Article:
Determining How Humans Learn from a Cognitivism Perspective


With the ubiquity of technology, multimedia learning, such as videos, slide decks, wiki pages, blogs, and eLearning, etc,  has been integrated into almost every learning program. Meaningful multimedia instruction should be designed in a learner-centered approach, and learner-centered approaches begin with an understanding of how the human mind works and how humans process information. This post, the cognitive theory of multimedia learning-Part 1, will help you demystify these questions. 

Theoretical Foundations: How Human Mind Works

The cognitive theory of multimedia learning (CTML) has been popularized by Richard E. Mayer and others  (e.g., Mayer & Moreno, 1998; Mayer, 2001; Mayer, 2003; Mayer & Fiorella, 2014; Mayer, 2020). This theory provides evidence-based insight on transforming complex knowledge into a multimedia-based learning representation, which enables learners to process information effectively with limited cognitive capacity. Mayer indicates that “Baddeley’s model of working memory, Paivio’s dual coding theory, and Sweller’s theory of cognitive load are integral theories that support the overall theory of multimedia learning” (2020, pp. 85-99). Mayer further explained, CTML “is based on three basic assumptions about how the human mind works – namely, that the human mind is a dual-channel, limited-capacity, active-processing system” (Mayer, 2020, p. 99):

a) Dual-Channels Assumption: Human process visual/spatial and auditory/verbal information from separate channels. For instance, when visual materials such as illustrations, animations, video, or onscreen text are presented to the eyes, humans begin by processing that information in the visual channel. On the other hand, when auditory materials such as narration or non-verbal sounds are presented to the ears, their information is processed in our auditory channel (Mayer, 2020). The concept of separate information processing channels has a long history in cognitive psychology and is most closely associated with Paivio’s dual-coding theory (Clark and Paivio, 1991; Paivio, 1986, 2006) and Baddeley’s model of working memory (Baddeley, 1999; Baddeley, et al., 2015). Mayer believes “the verbal and visual channels in our working memory can be used for processing information simultaneously thus enhancing the process of learning” (Mayer, 2020, p. 90).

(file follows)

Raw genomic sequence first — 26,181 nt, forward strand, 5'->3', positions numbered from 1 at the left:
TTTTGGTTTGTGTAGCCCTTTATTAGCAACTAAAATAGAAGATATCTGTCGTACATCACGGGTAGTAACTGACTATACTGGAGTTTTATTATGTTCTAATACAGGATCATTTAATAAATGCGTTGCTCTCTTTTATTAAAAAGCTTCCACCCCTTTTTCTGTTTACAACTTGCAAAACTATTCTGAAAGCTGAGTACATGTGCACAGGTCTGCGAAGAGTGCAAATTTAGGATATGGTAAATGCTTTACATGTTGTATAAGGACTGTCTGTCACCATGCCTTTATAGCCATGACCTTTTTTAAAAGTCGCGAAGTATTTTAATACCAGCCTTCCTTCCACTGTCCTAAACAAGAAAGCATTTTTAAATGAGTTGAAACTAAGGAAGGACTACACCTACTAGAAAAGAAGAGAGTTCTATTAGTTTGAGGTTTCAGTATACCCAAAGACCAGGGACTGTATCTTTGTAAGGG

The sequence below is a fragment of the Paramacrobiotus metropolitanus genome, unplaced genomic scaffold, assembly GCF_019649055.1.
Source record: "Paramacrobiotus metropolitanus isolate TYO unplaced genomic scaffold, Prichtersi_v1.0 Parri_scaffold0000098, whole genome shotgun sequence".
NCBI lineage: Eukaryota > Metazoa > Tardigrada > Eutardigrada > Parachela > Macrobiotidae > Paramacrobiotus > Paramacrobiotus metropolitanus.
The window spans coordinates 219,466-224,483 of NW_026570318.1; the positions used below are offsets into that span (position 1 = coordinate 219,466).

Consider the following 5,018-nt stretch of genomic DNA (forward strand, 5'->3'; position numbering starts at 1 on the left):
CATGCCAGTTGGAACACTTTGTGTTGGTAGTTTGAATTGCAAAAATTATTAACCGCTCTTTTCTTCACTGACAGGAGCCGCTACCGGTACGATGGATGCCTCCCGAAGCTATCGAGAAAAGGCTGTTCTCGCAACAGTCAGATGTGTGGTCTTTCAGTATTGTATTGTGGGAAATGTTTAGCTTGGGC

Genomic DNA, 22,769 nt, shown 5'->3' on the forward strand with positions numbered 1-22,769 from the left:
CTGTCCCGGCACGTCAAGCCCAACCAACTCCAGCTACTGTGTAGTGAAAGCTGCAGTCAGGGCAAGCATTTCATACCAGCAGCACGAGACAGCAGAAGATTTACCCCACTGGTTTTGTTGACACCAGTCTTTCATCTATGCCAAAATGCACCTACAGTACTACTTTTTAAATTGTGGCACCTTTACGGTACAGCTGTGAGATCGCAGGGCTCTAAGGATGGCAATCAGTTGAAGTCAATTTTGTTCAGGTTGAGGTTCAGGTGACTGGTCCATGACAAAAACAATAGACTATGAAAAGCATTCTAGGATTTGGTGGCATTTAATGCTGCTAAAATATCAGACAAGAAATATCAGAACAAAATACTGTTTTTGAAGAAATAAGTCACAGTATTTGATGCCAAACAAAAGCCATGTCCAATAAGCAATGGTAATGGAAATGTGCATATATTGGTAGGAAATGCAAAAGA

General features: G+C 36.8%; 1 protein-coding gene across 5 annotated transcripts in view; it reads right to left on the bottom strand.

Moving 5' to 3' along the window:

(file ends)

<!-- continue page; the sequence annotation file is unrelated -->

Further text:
b) Limited-Capacity Assumption: this assumption indicates that the amount of information that can be processed in each of our processing channel at a time is limited. As an example, when an animation is presented to a learner, he/she could hold only a few images in his/her visual channel of working memory at any moment, reflecting only portions of the presented material rather than its exact copy. Similarly, when a narration is presented, the learner could only perceive a few words in the verbal channel of working memory at any one time (Mayer 2020). The conception of limited capacity in consciousness also has a long history in psychology. Some modern examples are Baddeley’s (1999; Baddeley et al., 2015) theory of working memory and Sweller’s (1999; Kalyuga, 2011) cognitive load theory.

c) Active Processing: humans do not learn by just passively absorbing information. Instead, humans actively engage in cognitive processing of information to construct a coherent mental representation of their learning experiences. This active cognitive processing includes highlighting relevant information received, organizing them into a coherent cognitive structure, and integrating them  with prior knowledge (Mayer (2020)). Mayer regards humans as “active processors who seek to make sense of multimedia presentations” (Mayer, 2020, p. 95).